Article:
By Amy Loughlin

A mobile app which allows users to record frog sightings in Melbourne has greatly improved researchers’ knowledge of local and at-risk frog populations, according to Melbourne Water Waterwatch co-ordinator James Frazer.

Speaking at an International Save the Frogs Day event, Frazer explained that the Frog Census involves people, “getting out in the field, recording frog populations, building our understanding of where they are and how they’re doing…we need that data.”

“Historically, participants used their own devices to record frog calls, digitise them and submit them to Melbourne Water with an accompanying datasheet…The new Frog Census app allows users to complete this process within a matter of minutes on their phone.”

According to Mr Frazer, the introduction of the app in September 2016 has allowed researchers to increase the range of their survey effort.

“Last financial year, before the introduction of the app, Frog Census volunteers monitored 80 sites…volunteers using the app have monitored over 600 sites,” said Mr Frazer.

“Importantly, increased numbers of people are engaging with Melbourne Water in the scientific process – becoming ‘citizen scientists’, collecting fit-for-use data, and connecting to their local waterways.”

More than 80 people attended the Save the Frogs Day event held at the Edithvale-Seaford Wetlands on Sunday the 30th of April, organised and run by Mr Frazer.

Attendees learned about the current risks to frogs, how to build frog friendly habitats and how to get involved with the Frog Census.

“[Edithvale-Seaford Wetland Education Centre] is a Melbourne Water facility, it’s a very family friendly facility and we can showcase the wetlands here which are themselves…globally significant, so this is, to me, a logical place to hold it,” Mr Frazer said.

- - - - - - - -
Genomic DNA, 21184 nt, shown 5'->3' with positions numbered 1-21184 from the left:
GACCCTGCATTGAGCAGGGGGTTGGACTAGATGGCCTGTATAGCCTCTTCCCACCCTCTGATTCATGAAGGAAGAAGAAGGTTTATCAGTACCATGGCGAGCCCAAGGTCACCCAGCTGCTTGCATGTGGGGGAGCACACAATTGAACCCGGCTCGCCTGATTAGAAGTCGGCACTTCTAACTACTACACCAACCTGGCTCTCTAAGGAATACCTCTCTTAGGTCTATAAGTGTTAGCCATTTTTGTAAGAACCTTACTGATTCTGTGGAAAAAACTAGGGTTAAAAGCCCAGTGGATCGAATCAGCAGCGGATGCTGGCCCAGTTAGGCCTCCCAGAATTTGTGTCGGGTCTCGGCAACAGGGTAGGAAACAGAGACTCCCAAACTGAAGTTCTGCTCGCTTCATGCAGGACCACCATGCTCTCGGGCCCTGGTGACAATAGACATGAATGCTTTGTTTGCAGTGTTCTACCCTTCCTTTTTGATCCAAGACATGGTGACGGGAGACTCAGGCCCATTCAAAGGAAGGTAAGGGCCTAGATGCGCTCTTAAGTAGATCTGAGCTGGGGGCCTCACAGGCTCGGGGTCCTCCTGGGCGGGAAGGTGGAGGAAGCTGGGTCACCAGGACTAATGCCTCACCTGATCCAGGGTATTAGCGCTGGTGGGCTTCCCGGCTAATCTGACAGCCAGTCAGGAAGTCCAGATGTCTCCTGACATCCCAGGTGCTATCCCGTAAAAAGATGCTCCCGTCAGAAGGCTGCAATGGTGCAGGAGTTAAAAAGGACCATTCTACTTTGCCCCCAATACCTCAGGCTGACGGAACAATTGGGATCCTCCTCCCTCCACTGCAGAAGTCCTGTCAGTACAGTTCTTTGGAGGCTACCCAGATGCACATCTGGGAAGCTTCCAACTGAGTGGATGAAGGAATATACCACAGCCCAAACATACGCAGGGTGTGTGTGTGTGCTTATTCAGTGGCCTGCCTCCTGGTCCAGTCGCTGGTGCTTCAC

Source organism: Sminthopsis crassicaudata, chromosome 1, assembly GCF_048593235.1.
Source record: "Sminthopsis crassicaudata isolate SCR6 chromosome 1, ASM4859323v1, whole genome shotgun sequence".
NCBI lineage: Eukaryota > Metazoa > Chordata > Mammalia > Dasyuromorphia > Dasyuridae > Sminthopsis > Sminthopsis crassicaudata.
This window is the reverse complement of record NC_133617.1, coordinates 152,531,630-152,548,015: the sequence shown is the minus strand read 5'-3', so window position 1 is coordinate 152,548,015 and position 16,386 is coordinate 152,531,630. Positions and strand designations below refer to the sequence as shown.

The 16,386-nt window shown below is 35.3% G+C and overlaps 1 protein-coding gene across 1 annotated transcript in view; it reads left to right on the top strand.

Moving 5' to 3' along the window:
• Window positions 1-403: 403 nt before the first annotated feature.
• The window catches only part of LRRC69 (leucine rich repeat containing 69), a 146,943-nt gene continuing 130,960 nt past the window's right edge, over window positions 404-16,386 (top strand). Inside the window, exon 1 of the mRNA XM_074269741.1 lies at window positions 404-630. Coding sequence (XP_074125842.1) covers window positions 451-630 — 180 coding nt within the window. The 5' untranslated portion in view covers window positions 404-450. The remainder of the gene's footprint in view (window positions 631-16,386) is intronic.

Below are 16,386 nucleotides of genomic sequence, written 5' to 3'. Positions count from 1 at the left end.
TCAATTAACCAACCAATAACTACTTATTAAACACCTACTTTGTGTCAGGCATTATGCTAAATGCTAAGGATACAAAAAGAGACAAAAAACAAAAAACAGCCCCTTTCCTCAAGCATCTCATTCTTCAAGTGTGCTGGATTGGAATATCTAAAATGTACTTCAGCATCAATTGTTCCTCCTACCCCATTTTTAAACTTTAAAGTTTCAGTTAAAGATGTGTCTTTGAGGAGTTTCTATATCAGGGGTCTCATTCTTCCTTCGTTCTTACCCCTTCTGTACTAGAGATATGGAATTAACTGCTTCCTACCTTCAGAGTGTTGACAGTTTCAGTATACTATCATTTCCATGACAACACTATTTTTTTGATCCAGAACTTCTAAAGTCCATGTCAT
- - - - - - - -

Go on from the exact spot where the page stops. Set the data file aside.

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Save the Frogs Day is an international campaign which has seen volunteers host educational events in over 60 countries.

In an interview with Mongabay in 2008, the campaign’s founder Dr Kerry Kriger said, “Our mission is to prevent an imminent mass extinction of amphibians that is already well underway. One-third of the world’s 6,485 species of frogs, toads, newts, salamanders and caecilians are on the verge of extinction, and 200 species have completely disappeared in recent years.”

According to the Save the Frogs website, frog conservation is a global issue, stating, “Unless we act quickly, amphibian species will continue to disappear, resulting in irreversible consequences to the planet’s ecosystems and to humans.”

Echoing this concern, James Frazer said, “Without a doubt [this is] a globally significant event in the sense that, frogs are very sensitive organisms, they breathe and drink through their skin so they can tell us a lot about environmental change, whether it’s pollution, climate change…so they’re our canary in a coal mine.”

There are six major threats to frogs globally and are all due to human activity, including habitat loss, climate change and pollution, according to Save the Frogs.

In Australia up to six species of frog have gone extinct since the late 70’s, and in Melbourne at least three species are threatened, most notably the Growling Grass Frog, said Mr Frazer.

There are several ways to help local frog populations including getting involved with the Frog Census, using frog friendly gardening techniques, using less pesticides in gardens and getting involved with local land-care groups in order to help restore the habitats for frogs.

 

 

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